There is much more Dyer's Knotweed to use. I've 1/2 lb of off white Bluefaced Leicester rovings that I can use and then I'm stuck with using white fleeces for the rest of this.

Tuesday, 14 September 2010

Dyer's Knotweed Comparison and Romney Hood update

For the past 2 days I've been harvesting and dyeing with Polygonum Tinctorium or Dyer's Knotweed. The first Knotweed dye vat yielded good results: a decent amount of medium coloured blue. There was a lot of pigment left, so this time I decided to do a comparison of methods I've been using. Two days ago I harvested 650 gms of leaves and put them in a stainless steel pot, inside a second pot to make a double boiler - as I had earlier in Aug.

The results were somewhat disappointing to say the least. The dye liquor foamed up but stayed a dull, dirty brown. The brand new container of Thiox I bought was clumped and obviously not fresh. That was also disappointing. The vat never really reduced properly and these were my results.. okay, I guess but not what I'd expected.

Doing the second vat also allowed me to see for certain if the Thiox was stale. I used the method I'd used several years ago which I was impressed with. It's pretty much straight out of Buchannan's A Dyer's Garden. I harvested only about 450 gms of leaves and used canning jars with smaller amounts in the double boiler set up. Once, strained, it took about 3 times as much thiox as I should have had to use, to get the vat to start to reduce. It never really got as greeny yellow as I like, but I dumped in my soaked rovings and was pleasantly surprised. I redyed the rovings from the previous attempt.

There are still many leaves.. I'm thinking I have at least a kilo left to harvest or maybe more. Some plants are even flowering, so my fingers are crossed for a late frost and some seed production. Until then, my free days will be spent dyeing things blue!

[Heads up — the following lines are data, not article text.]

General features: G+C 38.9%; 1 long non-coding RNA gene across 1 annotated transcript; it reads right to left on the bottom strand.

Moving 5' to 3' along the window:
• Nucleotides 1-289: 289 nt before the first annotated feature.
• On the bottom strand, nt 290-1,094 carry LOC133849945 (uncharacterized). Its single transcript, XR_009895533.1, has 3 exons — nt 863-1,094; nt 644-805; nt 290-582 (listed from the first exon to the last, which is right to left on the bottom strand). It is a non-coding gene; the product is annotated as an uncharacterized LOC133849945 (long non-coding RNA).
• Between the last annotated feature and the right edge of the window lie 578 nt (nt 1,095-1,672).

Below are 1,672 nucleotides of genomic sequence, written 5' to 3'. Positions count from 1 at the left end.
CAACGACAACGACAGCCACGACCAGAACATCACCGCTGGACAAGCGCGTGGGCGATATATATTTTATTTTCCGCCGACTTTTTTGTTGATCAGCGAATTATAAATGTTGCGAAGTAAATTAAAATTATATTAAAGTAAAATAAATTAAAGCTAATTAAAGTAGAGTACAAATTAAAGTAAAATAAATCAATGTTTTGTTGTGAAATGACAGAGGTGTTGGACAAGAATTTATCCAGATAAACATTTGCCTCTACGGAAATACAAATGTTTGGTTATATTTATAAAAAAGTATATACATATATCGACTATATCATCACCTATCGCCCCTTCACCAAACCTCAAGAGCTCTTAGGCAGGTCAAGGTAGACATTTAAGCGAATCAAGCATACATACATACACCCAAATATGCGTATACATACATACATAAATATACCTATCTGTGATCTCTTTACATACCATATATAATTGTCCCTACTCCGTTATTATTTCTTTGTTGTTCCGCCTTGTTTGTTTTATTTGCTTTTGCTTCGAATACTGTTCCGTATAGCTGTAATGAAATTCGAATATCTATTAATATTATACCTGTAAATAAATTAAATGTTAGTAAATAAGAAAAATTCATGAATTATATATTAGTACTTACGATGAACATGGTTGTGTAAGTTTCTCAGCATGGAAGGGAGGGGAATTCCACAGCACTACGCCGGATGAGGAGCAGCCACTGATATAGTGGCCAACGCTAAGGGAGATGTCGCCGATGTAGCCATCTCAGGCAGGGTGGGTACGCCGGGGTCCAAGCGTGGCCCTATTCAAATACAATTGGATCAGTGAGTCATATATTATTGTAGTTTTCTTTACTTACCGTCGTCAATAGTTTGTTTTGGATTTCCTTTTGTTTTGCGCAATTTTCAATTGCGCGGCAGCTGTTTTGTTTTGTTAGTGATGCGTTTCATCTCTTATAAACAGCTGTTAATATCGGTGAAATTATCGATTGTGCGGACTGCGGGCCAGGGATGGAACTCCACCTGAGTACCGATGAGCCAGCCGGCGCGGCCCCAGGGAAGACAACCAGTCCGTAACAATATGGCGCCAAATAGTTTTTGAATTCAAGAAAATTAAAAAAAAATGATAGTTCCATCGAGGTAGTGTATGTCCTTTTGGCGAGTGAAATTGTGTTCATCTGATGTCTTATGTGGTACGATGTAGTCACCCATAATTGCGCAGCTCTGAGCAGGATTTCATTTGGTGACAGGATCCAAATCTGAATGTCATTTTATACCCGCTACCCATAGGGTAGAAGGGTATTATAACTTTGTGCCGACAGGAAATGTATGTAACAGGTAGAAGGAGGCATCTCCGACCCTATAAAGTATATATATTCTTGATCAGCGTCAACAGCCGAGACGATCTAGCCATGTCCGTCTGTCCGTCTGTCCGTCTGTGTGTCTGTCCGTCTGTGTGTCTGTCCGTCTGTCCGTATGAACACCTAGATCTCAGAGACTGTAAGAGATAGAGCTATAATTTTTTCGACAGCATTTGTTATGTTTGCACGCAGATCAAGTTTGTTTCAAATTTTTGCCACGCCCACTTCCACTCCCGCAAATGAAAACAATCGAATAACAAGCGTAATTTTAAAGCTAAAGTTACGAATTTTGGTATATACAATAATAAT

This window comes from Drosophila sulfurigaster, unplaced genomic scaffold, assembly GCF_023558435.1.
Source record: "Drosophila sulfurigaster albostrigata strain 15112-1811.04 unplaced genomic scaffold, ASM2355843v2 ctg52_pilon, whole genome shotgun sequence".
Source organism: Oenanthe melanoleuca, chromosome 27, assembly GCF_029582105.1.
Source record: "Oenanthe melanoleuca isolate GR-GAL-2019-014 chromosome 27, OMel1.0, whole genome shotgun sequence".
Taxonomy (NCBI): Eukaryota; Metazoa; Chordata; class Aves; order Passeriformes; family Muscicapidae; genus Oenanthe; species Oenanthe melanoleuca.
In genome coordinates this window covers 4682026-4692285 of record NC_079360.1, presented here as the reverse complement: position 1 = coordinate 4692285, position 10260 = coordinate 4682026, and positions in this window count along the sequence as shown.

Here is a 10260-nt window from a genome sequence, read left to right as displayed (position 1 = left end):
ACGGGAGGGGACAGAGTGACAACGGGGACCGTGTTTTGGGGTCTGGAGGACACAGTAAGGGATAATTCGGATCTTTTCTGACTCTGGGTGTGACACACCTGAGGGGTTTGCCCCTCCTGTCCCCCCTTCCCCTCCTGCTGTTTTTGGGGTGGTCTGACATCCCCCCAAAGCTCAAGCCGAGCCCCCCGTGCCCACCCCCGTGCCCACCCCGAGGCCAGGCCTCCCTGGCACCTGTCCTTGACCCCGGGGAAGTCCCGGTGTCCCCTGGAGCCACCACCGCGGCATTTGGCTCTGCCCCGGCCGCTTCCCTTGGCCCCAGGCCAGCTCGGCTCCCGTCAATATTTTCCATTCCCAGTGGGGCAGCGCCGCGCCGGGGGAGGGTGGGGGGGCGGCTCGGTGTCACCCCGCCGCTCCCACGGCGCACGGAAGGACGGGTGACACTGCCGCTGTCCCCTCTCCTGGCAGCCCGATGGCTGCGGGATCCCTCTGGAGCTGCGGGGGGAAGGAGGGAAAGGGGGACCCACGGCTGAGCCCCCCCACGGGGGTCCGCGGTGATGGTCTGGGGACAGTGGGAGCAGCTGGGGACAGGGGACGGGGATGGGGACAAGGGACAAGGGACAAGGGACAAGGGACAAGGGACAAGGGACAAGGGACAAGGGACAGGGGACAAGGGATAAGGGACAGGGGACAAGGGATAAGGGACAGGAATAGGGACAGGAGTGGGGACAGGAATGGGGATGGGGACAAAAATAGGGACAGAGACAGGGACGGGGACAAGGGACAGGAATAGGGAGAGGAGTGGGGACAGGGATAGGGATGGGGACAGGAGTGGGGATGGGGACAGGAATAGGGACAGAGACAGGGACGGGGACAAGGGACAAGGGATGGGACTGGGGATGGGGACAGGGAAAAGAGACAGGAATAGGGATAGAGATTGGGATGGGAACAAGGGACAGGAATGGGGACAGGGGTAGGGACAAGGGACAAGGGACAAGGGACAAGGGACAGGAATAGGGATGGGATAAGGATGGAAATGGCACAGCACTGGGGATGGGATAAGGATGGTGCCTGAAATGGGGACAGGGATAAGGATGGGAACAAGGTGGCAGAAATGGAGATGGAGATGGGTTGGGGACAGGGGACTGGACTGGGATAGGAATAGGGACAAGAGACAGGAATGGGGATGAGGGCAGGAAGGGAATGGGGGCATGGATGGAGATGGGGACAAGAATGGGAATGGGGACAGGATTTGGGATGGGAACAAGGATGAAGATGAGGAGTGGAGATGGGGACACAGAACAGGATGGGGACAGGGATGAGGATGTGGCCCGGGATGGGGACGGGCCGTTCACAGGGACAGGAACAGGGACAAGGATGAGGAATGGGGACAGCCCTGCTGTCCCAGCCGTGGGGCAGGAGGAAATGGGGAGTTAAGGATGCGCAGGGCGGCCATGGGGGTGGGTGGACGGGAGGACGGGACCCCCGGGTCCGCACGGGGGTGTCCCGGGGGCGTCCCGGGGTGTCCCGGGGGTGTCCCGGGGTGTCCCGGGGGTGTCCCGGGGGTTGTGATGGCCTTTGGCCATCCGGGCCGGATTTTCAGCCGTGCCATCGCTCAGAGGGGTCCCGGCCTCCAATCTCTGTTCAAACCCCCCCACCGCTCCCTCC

SAXON HOOD PROJECT
update....

Much Romney fibre is being spun, although I'm not nearly as productive as I'd like to be in this area. My goal right now is to do spin patterned yardage. Spin patterning is when you use the twist of the yarn to create the pattern on the fabric. It's very subtle and will only show when the light hits it in just the right way. There are a few extant samples which show this technique, both in tabby and twill weaves. Since many of the textiles of that time period were spun using a medium hairy fibre, the Romney I have is pretty perfect for this.

I've got about 2000 yds of Z twist singles and nearly 1000 yds of S twist singles spun. To do a spin patterned twill, I'll need about 2300 yds of each. A spin patterned tabby is about 1500 yds of each. Not sure yet which I'm doing so I'm sort of going back and forth with Z and S spinning, so as to not over do it too much, until I decide which weave structure I'm going to do.

My goal was to spin 2 drum carded batts a day, however I'd neglected to take into account those days when I had other things planned. I've managed most days to fit it in and on most days I've spun extra batts in order to make up for the short falls on others. Still it is taking longer to spin than I'd anticipated. The winding the warp deadline for the challenge is Sept. 24 and I'm still spinning away. Once I get enough to do the warp, I'll start winding it and spin the rest of the weft as I go.